At City of Hope, the diabetologist will meet with you in consultation before entering the insulin pump program to decide if insulin pump therapy is the best treatment to meet your personal needs and goals.  If you decide that insulin pump therapy is for you, you will begin the three step process.
 
Step One: Pre-pump Assessment and Counseling
To be successful with insulin pump therapy, we emphasize these pre-requisitions that are required before initiation of insulin pump therapy:
  • Assessing your general knowledge of diabetes
  • Education on the benefits and risks of using an insulin pump
  • Discussing how the insulin pump will change your life, and the lives of your significant others
  • Determine your ability to meet the demands of pump therapy, financially, physically, and psychologically
  • Assessment of your ability to handle situations such as hypoglycemia, hyperglycemia, exercising with the insulin pump, temporary pump removal, and sick days, as well as any dietary changes
  • Instructing you on how to make insulin dose adjustments based on prevailing blood glucose, carbohydrate intake, and anticipated activity
Once you have completed the pre-pump assessment and counseling, we will help you obtain your insulin pump through your insurance plan, if eligible.
 
Step Two: Initiation of Insulin Pump Training
You will be trained by an insulin pump nurse, who is specialized in the type of insulin pump recommended by the team and chosen by you, for pump operation, catheter insertion, and daily care of your insulin pump. Then, you will meet with a certified diabetes educator to ensure the competency of insulin pump operation and to determine the daily insulin requirement. Insulin pump therapy will be started after your visit with an experienced diabetologist to determine the initial insulin pump setting.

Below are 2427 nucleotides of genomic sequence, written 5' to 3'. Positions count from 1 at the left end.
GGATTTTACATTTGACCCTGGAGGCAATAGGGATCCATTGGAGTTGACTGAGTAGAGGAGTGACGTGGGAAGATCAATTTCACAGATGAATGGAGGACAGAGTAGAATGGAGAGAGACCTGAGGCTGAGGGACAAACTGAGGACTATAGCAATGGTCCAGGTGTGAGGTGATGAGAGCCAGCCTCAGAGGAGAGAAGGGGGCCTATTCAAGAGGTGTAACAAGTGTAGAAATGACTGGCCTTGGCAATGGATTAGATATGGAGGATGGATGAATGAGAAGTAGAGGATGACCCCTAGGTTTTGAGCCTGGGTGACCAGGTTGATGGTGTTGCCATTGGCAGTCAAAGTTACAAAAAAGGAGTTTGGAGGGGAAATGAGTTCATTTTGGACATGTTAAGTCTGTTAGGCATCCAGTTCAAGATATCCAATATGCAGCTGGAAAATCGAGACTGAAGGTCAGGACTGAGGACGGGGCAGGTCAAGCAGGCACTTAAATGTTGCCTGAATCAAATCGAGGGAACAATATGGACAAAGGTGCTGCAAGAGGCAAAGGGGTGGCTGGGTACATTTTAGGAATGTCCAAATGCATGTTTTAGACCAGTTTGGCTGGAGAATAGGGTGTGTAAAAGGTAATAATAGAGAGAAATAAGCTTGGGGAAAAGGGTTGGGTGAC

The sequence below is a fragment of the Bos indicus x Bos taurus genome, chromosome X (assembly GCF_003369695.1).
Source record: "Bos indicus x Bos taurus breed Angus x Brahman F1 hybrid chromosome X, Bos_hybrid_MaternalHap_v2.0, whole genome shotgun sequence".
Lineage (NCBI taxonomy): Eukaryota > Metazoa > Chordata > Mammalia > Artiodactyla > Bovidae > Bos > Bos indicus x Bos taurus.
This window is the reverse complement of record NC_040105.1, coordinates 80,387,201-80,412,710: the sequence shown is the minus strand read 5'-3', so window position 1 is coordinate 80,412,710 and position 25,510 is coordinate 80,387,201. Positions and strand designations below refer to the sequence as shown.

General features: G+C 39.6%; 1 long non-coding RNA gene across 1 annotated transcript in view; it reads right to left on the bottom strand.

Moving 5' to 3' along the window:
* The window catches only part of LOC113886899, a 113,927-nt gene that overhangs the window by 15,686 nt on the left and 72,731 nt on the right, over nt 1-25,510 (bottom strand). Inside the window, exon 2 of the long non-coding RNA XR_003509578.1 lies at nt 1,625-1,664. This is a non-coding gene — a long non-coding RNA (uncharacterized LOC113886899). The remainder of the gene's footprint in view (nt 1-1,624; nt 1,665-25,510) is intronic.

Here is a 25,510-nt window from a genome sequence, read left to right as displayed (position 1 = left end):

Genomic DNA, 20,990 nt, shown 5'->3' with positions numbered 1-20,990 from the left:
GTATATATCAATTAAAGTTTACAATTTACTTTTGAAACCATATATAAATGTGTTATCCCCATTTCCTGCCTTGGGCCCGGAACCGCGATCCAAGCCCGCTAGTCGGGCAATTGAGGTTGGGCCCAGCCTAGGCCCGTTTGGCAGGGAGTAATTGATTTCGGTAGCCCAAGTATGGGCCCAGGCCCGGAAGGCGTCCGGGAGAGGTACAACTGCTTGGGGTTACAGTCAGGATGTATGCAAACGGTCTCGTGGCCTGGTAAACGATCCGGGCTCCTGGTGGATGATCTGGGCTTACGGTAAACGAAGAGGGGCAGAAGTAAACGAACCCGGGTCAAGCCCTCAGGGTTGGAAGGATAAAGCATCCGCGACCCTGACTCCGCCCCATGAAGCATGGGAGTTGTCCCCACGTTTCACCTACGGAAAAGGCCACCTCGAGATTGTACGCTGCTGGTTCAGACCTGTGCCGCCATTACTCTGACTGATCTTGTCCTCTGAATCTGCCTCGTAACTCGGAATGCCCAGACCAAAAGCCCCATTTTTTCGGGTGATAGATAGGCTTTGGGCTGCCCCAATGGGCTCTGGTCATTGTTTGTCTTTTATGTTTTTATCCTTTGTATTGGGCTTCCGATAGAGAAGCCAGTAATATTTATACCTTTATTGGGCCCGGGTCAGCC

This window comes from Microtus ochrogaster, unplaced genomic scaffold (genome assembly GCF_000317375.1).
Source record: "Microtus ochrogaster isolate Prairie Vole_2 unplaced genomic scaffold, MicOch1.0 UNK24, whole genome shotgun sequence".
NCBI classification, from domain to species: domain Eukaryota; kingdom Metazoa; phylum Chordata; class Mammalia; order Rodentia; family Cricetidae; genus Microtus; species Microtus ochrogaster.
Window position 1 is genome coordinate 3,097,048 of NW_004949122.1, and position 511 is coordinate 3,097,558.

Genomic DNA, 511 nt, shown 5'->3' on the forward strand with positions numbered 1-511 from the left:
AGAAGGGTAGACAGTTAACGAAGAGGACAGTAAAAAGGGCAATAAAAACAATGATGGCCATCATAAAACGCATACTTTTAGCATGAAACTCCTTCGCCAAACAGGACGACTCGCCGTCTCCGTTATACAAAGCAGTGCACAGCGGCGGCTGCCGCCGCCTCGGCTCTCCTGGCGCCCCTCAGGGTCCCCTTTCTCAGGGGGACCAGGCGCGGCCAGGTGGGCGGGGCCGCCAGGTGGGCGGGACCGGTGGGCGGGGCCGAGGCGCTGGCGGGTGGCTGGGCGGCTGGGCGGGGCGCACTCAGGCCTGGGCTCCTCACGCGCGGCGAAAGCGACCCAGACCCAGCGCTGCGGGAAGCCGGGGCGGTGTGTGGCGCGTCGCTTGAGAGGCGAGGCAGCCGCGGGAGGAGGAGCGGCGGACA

Step Three: Insulin Pump Therapy Optimization
After initiation of insulin pump therapy, intense blood glucose monitoring, up to 6 to 12 times a day, is required.  Intense telephone follow-up for fine tuning of your insulin regimen with the members of the insulin pump program is essential to ensure a successful insulin pump therapy.  In addition, we recommend weekly follow-up visits with the certified diabetes educators and diabetologists for the first few months. We will provide 24-hour access and frequent phone contact after starting and using the insulin pump.  We will continue to provide this support depending on your individual need.
 
Male and Female Sexual Dysfunction (primary and secondary)
  • Management of male and female sexual dysfunction in premature gonadal/ovarian failure patients
  • Clinical research in male sexual dysfunction in patients with cancer and diabetes
 
Neuroendocrine Tumors (carcinoids, pancreatic endocrine tumors, etc.)
These tumors present a significant challenge both at diagnosis and in treatment. Research efforts include:
  • Advancing the management of neuroendocrine tumors with the use of radioactive iodine MIBG
 
Non-Endocrine Cancers
  • Investigation of endocrine complications as a result of chemotherapy, radiation therapy and bone marrow transplant in cancer patients.
  • Management of immunosuppressive therapy-related endocrine complications.
  • Development of clinical practice guidelines for the management of hypothalamic-pituitary endocrine complications after bone marrow transplant.
  • Aggressive prevention and treatment of bone marrow transplant osteoporosis in both men and women.
 
Thyroid Cancer
After thyroid cancer surgery, standard treatment consists of radioiodine to ablate residual tumor cells.  However, we have been exploring methods of augmenting or supplanting this therapy. Initiatives include:
  • Continued clinical research in thyroid cancer exploring new diagnostic and therapeutic alternatives to radioactive iodine therapy
  • Providing compassionate use of recombinant human thyroid stimulating hormone (Thyrogen) for thyroid cancer therapy
 
 
For more information, please contact us at 626-256-HOPE (4673), ext. 62251.